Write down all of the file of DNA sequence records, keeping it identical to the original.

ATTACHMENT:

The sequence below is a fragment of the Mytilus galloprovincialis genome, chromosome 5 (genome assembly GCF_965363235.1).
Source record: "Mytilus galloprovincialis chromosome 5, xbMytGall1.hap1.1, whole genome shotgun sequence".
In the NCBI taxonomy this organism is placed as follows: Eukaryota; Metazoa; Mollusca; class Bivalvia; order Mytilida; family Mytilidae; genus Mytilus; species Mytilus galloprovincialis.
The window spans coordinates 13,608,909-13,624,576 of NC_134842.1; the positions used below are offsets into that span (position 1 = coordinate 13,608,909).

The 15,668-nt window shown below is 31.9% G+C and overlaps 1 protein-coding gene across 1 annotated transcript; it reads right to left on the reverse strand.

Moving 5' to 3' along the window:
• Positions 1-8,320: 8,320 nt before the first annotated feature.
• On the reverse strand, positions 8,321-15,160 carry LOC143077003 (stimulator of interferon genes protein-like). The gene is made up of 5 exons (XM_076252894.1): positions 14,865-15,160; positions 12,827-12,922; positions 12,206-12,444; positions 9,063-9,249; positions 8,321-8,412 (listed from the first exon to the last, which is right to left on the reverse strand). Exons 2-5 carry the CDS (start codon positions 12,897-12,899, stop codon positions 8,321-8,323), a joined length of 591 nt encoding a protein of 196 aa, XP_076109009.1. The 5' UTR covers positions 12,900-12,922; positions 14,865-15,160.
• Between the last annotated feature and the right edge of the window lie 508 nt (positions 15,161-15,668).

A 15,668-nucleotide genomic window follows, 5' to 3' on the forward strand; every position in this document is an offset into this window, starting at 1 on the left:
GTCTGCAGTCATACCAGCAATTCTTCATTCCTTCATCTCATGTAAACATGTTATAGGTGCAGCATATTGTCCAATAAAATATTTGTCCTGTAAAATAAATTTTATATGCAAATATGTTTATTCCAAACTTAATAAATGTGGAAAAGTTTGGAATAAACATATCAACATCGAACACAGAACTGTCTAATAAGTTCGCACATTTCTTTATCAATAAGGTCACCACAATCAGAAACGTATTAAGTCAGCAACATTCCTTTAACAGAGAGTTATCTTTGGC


The sequence below is a fragment of the Mytilus galloprovincialis genome, chromosome 5 (genome assembly GCF_965363235.1).
Source record: "Mytilus galloprovincialis chromosome 5, xbMytGall1.hap1.1, whole genome shotgun sequence".
In the NCBI taxonomy this organism is placed as follows: Eukaryota; Metazoa; Mollusca; class Bivalvia; order Mytilida; family Mytilidae; genus Mytilus; species Mytilus galloprovincialis.
The window spans coordinates 13,608,909-13,624,576 of NC_134842.1; the positions used below are offsets into that span (position 1 = coordinate 13,608,909).

The 15,668-nt window shown below is 31.9% G+C and overlaps 1 protein-coding gene across 1 annotated transcript; it reads right to left on the reverse strand.

Moving 5' to 3' along the window:
• Positions 1-8,320: 8,320 nt before the first annotated feature.
• On the reverse strand, positions 8,321-15,160 carry LOC143077003 (stimulator of interferon genes protein-like). The gene is made up of 5 exons (XM_076252894.1): positions 14,865-15,160; positions 12,827-12,922; positions 12,206-12,444; positions 9,063-9,249; positions 8,321-8,412 (listed from the first exon to the last, which is right to left on the reverse strand). Exons 2-5 carry the CDS (start codon positions 12,897-12,899, stop codon positions 8,321-8,323), a joined length of 591 nt encoding a protein of 196 aa, XP_076109009.1. The 5' UTR covers positions 12,900-12,922; positions 14,865-15,160.
• Between the last annotated feature and the right edge of the window lie 508 nt (positions 15,161-15,668).

A 15,668-nucleotide genomic window follows, 5' to 3' on the forward strand; every position in this document is an offset into this window, starting at 1 on the left:
GTCTGCAGTCATACCAGCAATTCTTCATTCCTTCATCTCATGTAAACATGTTATAGGTGCAGCATATTGTCCAATAAAATATTTGTCCTGTAAAATAAATTTTATATGCAAATATGTTTATTCCAAACTTAATAAATGTGGAAAAGTTTGGAATAAACATATCAACATCGAACACAGAACTGTCTAATAAGTTCGCACATTTCTTTATCAATAAGGTCACCACAATCAGAAACGTATTAAGTCAGCAACATTCCTTTAACAGAGAGTTATCTTTGGC